ARKADIA, Pheneos. Circa 360-350 BC.
|Triton XV, Lot: 1013. Estimate $300000.
Sold for $300000. This amount does not include the buyer’s fee.
Circa 360-350 BC. AR Stater (25mm, 11.95 g, 2h). Head of Demeter to right, wearing grain wreath, elaborate disc and crescent earring with pendants, and pearl necklace / ΦΕΝΕΩΝ, Hermes, nude but for his petasos and for a cloak over his shoulders, partially facing and moving to the left, holding a kerykeion in his right hand; his head is turned back to right to gaze at the infant Arkas, whom he holds on his left arm with his left hand and who raises his right hand towards Hermes’ face; between Hermes’ legs, Θ. BCD Peloponnesos 1615 (same dies
); Boston MFA 1266 (same dies
); Du Chastel 243 (same dies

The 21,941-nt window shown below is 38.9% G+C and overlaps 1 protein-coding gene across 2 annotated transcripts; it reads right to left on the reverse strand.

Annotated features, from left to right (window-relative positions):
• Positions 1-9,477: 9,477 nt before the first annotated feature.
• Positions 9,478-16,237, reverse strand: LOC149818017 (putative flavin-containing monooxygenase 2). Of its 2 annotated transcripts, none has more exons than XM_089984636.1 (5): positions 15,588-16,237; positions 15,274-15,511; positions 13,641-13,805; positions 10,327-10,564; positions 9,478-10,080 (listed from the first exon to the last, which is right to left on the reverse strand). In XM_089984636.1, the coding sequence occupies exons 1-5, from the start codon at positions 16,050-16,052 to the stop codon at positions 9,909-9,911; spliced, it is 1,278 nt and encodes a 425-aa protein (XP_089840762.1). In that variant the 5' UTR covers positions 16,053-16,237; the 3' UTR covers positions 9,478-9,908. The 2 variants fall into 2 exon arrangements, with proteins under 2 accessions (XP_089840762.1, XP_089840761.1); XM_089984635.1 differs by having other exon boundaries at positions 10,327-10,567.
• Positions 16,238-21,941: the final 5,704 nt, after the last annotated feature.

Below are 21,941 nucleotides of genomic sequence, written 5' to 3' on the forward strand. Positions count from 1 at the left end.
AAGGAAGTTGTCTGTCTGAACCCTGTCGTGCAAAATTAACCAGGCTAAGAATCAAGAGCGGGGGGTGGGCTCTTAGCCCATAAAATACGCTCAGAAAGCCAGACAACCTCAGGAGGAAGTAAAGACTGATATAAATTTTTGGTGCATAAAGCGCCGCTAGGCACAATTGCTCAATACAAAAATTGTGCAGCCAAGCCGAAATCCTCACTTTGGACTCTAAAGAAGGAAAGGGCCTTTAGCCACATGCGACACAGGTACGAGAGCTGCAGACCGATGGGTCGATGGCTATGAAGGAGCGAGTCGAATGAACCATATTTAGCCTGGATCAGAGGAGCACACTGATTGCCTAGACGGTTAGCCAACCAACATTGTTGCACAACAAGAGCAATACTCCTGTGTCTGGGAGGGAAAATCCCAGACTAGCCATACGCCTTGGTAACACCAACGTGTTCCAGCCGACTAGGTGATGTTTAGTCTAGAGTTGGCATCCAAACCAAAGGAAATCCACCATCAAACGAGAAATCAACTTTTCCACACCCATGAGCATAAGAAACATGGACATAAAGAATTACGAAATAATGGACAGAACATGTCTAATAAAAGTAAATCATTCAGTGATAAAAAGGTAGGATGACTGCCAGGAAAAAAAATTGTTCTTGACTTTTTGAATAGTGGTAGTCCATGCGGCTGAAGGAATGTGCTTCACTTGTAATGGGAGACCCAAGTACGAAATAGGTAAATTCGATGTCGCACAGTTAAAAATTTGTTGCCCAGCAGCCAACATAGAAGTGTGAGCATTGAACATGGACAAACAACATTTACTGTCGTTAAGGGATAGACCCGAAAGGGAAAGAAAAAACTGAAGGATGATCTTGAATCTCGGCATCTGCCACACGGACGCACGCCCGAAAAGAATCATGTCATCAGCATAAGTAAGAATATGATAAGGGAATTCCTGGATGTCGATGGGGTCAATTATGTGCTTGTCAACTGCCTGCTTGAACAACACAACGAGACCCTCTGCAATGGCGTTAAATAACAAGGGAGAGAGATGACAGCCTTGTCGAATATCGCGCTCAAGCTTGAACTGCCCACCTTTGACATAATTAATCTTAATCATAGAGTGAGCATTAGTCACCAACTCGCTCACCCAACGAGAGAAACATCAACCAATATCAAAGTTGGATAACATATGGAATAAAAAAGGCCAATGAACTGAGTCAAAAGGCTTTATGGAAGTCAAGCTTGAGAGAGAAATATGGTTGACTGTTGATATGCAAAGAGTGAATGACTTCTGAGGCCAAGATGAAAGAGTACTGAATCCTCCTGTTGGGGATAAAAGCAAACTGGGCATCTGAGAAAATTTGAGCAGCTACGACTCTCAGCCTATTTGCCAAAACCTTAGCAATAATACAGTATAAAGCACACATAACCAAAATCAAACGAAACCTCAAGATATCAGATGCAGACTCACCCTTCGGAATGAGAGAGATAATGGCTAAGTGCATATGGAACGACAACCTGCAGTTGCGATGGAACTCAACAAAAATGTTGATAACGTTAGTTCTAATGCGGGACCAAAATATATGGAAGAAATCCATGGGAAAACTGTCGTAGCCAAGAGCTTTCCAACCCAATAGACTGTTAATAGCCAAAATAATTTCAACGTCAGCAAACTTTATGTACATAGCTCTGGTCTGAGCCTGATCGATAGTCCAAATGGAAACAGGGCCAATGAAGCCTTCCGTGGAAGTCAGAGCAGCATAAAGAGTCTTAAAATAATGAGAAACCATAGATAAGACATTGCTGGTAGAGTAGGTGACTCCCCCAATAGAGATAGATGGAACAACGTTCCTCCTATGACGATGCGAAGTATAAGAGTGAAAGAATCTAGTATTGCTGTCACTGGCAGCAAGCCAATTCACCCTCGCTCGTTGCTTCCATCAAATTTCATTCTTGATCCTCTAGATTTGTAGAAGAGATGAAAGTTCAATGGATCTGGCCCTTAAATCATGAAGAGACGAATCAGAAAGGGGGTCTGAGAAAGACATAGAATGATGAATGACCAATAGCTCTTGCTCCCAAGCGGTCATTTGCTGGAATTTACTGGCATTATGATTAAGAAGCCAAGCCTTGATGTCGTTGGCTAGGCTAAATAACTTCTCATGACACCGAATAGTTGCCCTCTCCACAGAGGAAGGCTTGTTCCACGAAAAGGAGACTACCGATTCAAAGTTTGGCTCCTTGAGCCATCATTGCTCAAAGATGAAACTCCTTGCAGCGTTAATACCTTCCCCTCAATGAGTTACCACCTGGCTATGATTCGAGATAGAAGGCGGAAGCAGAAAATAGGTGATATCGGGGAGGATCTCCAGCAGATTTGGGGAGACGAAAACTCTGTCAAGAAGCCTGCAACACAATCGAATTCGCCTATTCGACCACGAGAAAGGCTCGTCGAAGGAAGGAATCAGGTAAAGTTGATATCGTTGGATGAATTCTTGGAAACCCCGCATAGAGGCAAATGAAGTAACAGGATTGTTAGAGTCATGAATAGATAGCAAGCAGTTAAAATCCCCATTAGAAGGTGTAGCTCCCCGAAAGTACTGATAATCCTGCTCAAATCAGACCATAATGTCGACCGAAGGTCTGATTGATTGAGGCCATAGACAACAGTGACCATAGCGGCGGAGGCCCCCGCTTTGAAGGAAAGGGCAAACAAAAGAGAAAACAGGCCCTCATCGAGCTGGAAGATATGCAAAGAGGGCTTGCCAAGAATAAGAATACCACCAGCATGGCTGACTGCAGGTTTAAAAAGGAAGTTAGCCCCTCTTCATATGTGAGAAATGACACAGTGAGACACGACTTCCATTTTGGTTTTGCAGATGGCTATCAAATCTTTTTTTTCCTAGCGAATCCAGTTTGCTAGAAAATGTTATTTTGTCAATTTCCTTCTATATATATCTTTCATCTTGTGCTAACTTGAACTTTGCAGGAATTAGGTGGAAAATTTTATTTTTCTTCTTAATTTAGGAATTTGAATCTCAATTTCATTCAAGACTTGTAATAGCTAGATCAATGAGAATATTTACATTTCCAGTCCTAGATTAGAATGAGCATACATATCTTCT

); Shultz 2 (V2/R1 – this example unrecorded
). Very rare. A magnificent, sharply struck coin of great freshness and beauty, one of the finest known examples. Very minor deposits on the reverse, otherwise
, good extremely fine.
Purchased privately from the BCD Collection in 2005.
The stater coinage of Pheneos was very small: it was struck from only three obverse and seven reverse dies. This means the actual output was probably fairly limited, especially since the first obverse die almost immediately broke and was destroyed. These coins were surely designed to pay mercenaries: the years around 360 were dangerous ones in Greece and there was a considerable amount of fighting going on. The fact that such beautiful coins were made for such a reason may seem surprising, after all soldiers could be paid just in bullion, but it once again shows that civic pride was a major factor in the way coins were conceived and designed. Here the head of Demeter is remarkably elegant, especially given how beautifully struck and sharp it is; as for Hermes and the infant Arkas on the reverse, one immediately thinks of the Hermes of Praxiteles, which was made in c. 343 in nearby Olympia.